African American Schools in Lincoln County, KY(start date: - end date: )
Between 1866 and 1870, there was a Freedmen School in Crab Orchard, KY [see NKAA entry Freedmen Schools, Kentucky]. It was one of the early schools for African Americans in Lincoln County. There were two colored schools in 1875, according to the thesis of Morris B. Vaughn titled History of Education in Lincoln County, Kentucky, p.123. There were 12 schools In 1880; 13 schools in 1881; 16 schools in 1887 [source: Report of the Superintendent of Public Instruction of the Commonwealth of Kentucky]; and in 1902 there were 17 colored schools in Lincoln County [source: Vaughn, p.123]. In 1880, the teachers at the colored schools were Emily Gogins in Hustonville; Belle Graham at Turnersville; and Ester Kincaid in Walnut [source: U.S. Federal Census].
By 1931, several of the schools had been consolidated and there were nine colored graded schools in the county. The consolidated schools were located in Stanford, Halls Gap, Hustonville, and McKinney. According to the title Lincoln County, Kentucky by Turner Publishing Company, p.121, the first colored school house in Crab Orchard, KY, was thought to have been built behind First Baptist Church on Cedar Street around 1890. The first school bus was thought to be the one used to transfer students from Cedar Ridge to the Crab Orchard Color School [see p.130]. The next school building was constructed in 1924 on Highway 150. The third building was constructed in 1937 by the Second Christian Church, located on Cedar Street, the school was off to the side and behind the church. Within the same title, on p.124, there is mention of a Colored School in District A in 1897, located in Stanford, KY.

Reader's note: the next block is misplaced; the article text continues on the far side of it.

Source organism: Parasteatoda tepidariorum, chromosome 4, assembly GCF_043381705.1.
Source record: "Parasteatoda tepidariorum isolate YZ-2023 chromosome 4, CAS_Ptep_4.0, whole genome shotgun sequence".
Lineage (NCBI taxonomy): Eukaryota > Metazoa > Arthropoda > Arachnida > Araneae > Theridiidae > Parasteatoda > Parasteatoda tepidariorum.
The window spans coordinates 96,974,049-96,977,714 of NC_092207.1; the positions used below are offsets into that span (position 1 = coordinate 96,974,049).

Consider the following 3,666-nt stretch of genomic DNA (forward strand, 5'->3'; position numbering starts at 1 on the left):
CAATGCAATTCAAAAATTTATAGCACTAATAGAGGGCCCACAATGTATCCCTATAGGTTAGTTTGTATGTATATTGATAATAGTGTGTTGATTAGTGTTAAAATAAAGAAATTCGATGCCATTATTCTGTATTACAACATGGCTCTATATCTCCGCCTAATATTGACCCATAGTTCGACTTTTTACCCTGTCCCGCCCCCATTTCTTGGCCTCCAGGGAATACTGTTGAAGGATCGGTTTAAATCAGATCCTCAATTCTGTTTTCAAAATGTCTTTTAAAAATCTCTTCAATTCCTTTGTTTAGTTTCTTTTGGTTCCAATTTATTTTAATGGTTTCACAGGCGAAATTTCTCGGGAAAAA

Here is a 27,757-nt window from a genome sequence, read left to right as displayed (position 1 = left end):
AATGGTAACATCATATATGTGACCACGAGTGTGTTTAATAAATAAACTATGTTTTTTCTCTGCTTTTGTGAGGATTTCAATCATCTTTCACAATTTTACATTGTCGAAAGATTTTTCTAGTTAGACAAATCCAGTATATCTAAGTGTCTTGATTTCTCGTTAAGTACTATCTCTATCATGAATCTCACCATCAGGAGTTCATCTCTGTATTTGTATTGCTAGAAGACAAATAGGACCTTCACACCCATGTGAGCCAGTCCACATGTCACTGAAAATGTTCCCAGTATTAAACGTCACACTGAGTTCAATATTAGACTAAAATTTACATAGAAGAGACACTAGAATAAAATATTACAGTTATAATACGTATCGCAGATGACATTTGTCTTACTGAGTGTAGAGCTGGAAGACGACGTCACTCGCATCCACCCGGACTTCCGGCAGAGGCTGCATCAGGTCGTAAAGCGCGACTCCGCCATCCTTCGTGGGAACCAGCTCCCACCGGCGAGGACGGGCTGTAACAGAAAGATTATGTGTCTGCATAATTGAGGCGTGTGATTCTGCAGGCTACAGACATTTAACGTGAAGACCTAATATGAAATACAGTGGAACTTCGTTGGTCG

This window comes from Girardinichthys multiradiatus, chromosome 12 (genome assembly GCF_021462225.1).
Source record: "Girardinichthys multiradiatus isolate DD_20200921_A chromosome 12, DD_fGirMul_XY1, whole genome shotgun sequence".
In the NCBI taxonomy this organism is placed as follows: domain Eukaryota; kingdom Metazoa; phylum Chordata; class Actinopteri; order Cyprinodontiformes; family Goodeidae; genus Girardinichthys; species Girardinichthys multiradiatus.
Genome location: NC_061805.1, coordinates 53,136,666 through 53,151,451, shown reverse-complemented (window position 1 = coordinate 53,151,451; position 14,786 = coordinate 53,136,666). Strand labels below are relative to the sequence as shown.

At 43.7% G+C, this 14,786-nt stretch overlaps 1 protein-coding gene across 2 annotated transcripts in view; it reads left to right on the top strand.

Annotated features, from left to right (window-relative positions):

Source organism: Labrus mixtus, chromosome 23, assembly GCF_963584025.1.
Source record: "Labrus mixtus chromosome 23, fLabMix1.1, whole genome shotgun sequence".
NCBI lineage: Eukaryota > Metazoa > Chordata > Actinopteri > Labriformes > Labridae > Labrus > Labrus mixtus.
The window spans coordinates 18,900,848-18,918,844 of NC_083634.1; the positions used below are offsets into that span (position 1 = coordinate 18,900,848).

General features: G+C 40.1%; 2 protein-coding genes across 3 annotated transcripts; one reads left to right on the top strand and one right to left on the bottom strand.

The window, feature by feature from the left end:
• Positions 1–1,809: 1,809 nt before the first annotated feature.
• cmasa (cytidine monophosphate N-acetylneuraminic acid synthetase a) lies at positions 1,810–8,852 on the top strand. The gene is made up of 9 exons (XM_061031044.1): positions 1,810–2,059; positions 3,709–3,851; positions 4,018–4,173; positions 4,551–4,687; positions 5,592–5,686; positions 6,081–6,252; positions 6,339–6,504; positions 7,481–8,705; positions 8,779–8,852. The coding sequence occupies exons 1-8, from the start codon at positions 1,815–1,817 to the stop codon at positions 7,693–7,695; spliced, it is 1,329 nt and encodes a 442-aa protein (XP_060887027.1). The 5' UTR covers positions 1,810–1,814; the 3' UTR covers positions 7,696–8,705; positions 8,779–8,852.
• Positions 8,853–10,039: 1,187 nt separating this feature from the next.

There had been a colored school in Stanford as early as 1879, it was established by the African American community that had also hired a teacher who graduated from Berea [source: "Colored School," Interior Journal, 06/06/1879, p.3]. The teachers hiring included a school examination, followed by a parade and a festival [source: "The Colored School," Interior Journal, 06/13/1879, p.2]. In 1925, Lincoln High School in Stanford was a Class 3 school with one teacher and 16 students, and W. D. Tardif was the school principal [source: Kentucky Public School Directory, 1925-1926, p.40]. Another school, McKinney Polytechnic Institute, opened in 1911 with three students from Iowa [source: "The McKinney Polytechnic Institute...," Stanford Interior Journal, 11/10/1911, p.1]. During the 1930s, the high school students in Stanford were bused to Bate High School in Danville; there had been a high school within Stanford School up to the 1930-31 school term, but it was deemed to be more cost efficient to bus the 22 students to Danville. The Lincoln County Board of Education paid Bate High School $5 per month for the instruction of the high school students from Lincoln County [source: Vaughn, p.124].
The Logantown School and Hubble School were merged with the Stanford School. According to the Handbook of Kentucky by the Kentucky Bureau of Agriculture for 1906-1907, p.515, there were 17 colored school districts in Lincoln County. In 1909, School No.16, located in Preachersville, was merged with the school in Walnut Flat [source: "Preachersville," Interior Journal, 06/25/1909, p.1]. The colored school in Hubble was located on Cherry Street, the building was sold in 1914 [source: "Hubble," Interior Journal, 03/13/1914, p.2].
In 1940, the Negro teachers in Lincoln County were Katie Coulter, Joe A. Gaines, Mary T. Good, Houston Graves, Thelma Graves, Susie Harris, Estella Jarmon, Elizabeth Perkins, Florence Stepp, Cordelia Wood, and Maggie Wright [source: U.S. Federal Census]. The first school in Lincoln County to be listed as integrated in the Kentucky School Directory, 1961-62 was Crab Orchard High School on p.875.
- Colored Schools (17)
- Crab Orchard Freedmen School
- Crab Orchard School
- Halls Gap School
- Hustonville School
- Hubble School
- Logantown School
- Lincoln School [source: Kentucky School Directory, 1961-61, p.874]
- McKinney School
- McKinney Polytechnic Institute
- No. 16, Preachersville School
- Stanford School [including a high school, name changed to Lincoln]
- Tunersville School
- Walnut Flat School